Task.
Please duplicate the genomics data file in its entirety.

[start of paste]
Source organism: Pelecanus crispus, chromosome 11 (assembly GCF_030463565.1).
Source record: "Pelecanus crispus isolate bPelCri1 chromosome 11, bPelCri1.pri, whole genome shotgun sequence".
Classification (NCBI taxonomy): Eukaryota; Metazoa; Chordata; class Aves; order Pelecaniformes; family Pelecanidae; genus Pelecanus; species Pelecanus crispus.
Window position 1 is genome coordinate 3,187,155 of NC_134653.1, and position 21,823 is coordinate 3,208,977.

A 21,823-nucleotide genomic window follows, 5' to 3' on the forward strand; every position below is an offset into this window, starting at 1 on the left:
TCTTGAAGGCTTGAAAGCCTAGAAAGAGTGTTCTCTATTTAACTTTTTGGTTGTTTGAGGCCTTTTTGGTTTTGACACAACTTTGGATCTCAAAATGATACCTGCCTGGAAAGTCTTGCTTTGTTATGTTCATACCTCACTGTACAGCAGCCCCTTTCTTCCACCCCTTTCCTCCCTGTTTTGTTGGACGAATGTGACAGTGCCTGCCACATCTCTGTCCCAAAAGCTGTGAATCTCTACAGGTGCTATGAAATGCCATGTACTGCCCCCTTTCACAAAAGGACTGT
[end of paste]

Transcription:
Source organism: Pelecanus crispus, chromosome 11 (assembly GCF_030463565.1).
Source record: "Pelecanus crispus isolate bPelCri1 chromosome 11, bPelCri1.pri, whole genome shotgun sequence".
Classification (NCBI taxonomy): Eukaryota; Metazoa; Chordata; class Aves; order Pelecaniformes; family Pelecanidae; genus Pelecanus; species Pelecanus crispus.
Window position 1 is genome coordinate 3,187,155 of NC_134653.1, and position 21,823 is coordinate 3,208,977.

A 21,823-nucleotide genomic window follows, 5' to 3' on the forward strand; every position below is an offset into this window, starting at 1 on the left:
TCTTGAAGGCTTGAAAGCCTAGAAAGAGTGTTCTCTATTTAACTTTTTGGTTGTTTGAGGCCTTTTTGGTTTTGACACAACTTTGGATCTCAAAATGATACCTGCCTGGAAAGTCTTGCTTTGTTATGTTCATACCTCACTGTACAGCAGCCCCTTTCTTCCACCCCTTTCCTCCCTGTTTTGTTGGACGAATGTGACAGTGCCTGCCACATCTCTGTCCCAAAAGCTGTGAATCTCTACAGGTGCTATGAAATGCCATGTACTGCCCCCTTTCACAAAAGGACTGT